Grilled, in the microwave oven, or in cocktail after maceration, the marshmallow is savored for its multiple flavors, its caramelized aspect, or else its syrup. The addicts of chamallows can find it in the form of spread: fluff marshmallow. Mini marshmallows often feature topping (icing) on ​​cupcakes, frozen cups, and hot chocolates.


Fruit pulp marshmallow:

For 50 marshmallows


  • 150 gr of caster sugar
  • 150gr invert sugar n° 1
  • 100gr of fruit purée
  • 63 gr of invert sugar n°2
  • 62 gr of gelatin mixture (it is 7 times the volume of cold water in 1 volume of gelatin powder)

Food flavoring marshmallow:

For 50 marshmallows


  • 210 gr of caster sugar
  • 84 gr of water
  • 60gr of trimoline n ° 1
  • 60gr of trimoline n ° 2
  • 56gr of gelatin mix
  • 4 drops per liter of food or coloring flavors


Prepare all ingredients and utensils before starting

  1. Cook the syrup at 110 ° C exactly with caster sugar, invert sugar no. 1 and pulp or flavor
  2. In parallel, the mixed gelatin
  3. Emulsify the mixed gelatin with a mixer only when the syrup is at 106 ° C
  4. When the syrup is at 110 ° C, put invert sugar No. 2 to melt at the microwave Stir in melted invert sugar into syrup
  5. Incorporate the previous mixture gently into the mixer with the mixed gelatine
  6. Once the syrup is incorporated increase the speed of the robot to obtain an emulsified apparatus that forms with the whip a regular smooth and homogeneous ribbon Put the marshmallow / chamallow on a plate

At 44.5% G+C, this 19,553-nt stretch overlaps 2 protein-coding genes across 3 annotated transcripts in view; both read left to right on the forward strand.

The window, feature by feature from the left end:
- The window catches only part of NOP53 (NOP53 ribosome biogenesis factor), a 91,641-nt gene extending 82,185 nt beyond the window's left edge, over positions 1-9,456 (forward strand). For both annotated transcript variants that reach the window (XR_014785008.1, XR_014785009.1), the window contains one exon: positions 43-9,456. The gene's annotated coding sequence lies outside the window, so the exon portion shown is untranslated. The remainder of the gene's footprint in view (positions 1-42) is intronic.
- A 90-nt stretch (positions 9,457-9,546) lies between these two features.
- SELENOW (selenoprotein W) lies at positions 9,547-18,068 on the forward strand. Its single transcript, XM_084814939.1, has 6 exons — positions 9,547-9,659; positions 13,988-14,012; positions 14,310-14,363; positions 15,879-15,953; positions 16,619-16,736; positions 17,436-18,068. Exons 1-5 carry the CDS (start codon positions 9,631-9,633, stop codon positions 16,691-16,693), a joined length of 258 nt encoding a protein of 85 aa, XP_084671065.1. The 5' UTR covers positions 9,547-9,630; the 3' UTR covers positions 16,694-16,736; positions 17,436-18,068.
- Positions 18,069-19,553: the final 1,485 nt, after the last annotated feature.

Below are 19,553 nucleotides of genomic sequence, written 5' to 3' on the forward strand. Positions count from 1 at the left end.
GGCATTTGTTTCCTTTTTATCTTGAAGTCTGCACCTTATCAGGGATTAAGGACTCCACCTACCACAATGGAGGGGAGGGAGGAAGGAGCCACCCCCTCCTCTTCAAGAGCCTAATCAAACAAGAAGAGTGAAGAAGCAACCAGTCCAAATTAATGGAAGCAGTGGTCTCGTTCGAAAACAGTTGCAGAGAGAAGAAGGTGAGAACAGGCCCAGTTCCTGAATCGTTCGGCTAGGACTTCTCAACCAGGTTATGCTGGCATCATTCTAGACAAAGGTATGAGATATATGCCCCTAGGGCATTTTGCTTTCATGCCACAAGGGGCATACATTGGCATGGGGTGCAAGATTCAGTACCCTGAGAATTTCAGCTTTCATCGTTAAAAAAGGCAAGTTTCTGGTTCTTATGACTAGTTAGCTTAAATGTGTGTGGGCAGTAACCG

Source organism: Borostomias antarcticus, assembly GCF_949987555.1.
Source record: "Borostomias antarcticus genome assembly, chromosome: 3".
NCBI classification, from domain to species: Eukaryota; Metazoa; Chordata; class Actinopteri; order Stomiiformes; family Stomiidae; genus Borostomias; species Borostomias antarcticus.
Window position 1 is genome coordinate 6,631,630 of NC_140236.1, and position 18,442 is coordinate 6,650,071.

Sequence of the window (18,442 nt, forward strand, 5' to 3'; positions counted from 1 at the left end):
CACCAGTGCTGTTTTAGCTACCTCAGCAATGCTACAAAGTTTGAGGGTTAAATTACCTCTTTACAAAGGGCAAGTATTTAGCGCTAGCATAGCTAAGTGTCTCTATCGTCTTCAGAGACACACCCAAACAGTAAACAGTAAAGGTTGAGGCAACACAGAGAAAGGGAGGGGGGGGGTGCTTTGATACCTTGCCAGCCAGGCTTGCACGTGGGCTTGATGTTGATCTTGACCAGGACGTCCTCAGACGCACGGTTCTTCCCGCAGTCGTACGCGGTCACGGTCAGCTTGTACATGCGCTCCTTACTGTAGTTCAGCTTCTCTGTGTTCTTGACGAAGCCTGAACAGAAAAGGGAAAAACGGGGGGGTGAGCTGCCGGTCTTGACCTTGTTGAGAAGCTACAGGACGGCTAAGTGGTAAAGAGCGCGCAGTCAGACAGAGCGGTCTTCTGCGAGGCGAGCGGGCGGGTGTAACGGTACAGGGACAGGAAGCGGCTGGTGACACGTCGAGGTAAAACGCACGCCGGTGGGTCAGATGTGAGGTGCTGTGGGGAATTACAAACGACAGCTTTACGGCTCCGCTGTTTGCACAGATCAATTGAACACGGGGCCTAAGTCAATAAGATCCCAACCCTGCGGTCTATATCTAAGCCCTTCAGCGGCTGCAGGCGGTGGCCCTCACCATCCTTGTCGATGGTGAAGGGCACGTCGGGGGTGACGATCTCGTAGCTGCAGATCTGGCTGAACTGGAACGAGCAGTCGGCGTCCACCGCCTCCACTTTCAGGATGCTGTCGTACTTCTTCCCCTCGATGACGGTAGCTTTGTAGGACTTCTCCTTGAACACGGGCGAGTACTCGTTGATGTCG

7. Sprinkle on top of your future marshmallows a time for potato starch / icing sugar Cut back a sheet of paper
  8. Leave to shoot 2 to 3 hours at room temperature then to put in the refrigerator one night

Tricks of chef:

  1. It is mandatory that all ingredients and utensils are ready before starting (prepare and grease the plate, prepare the bag socket, maryse, scissors) otherwise the marshmallows will be missed
  2. Greasing the plate on which the marshmallow will be poached is essential to succeed (it is indispensable)
  3. Wash the pan with the vinegar if not the sugar can massage
  4. On average for a 600W microphone it will take 40s to melt the mixed gelatin and invert sugar
  5. Emulsion is done at speed 6 with a Kitchenaid robot
  6. To obtain the ribbon it is necessary to increase to 7 then 9 the speed of the robot Kitchenaid

Marshmallow based on egg whites:

For 50 marshmallows


  • 80 gr of water
  • 221 gr of crystal sugar
  • 43 gr of glucose confectioner
  • 84 gr of tempered egg whites
  • 4 gr of dehydrated egg whites
  • 43.5 gr of gelatin mix


  1. Heat water sugar and glucose confectioner at 140 ° C
  2. Sparkling the different egg whites to obtain more volume
  3. Pour this mixture over the sparkling whites
  4. Go up to 4th speed, when the marshmallow is at 55 ° C add the melted gelatin
  5. At 44 ° C degree unhook the tank and gently incorporate and hand flavor and color
  6. Pour into a greased flange frame with a minimum thickness of 4cm
  7. Sprinkle on top of your future marshmallows a time for potato starch / icing sugar
  8. Cut back a sheet of paper
  9. Leave to shoot 2 to 3 hours at room temperature then to put in the refrigerator one night
Marshmallow-guimauve by Vincent Catala Chef Pâtissier & Cuisinier/French Private Cuisine & Pastry Chef - Catering in Miami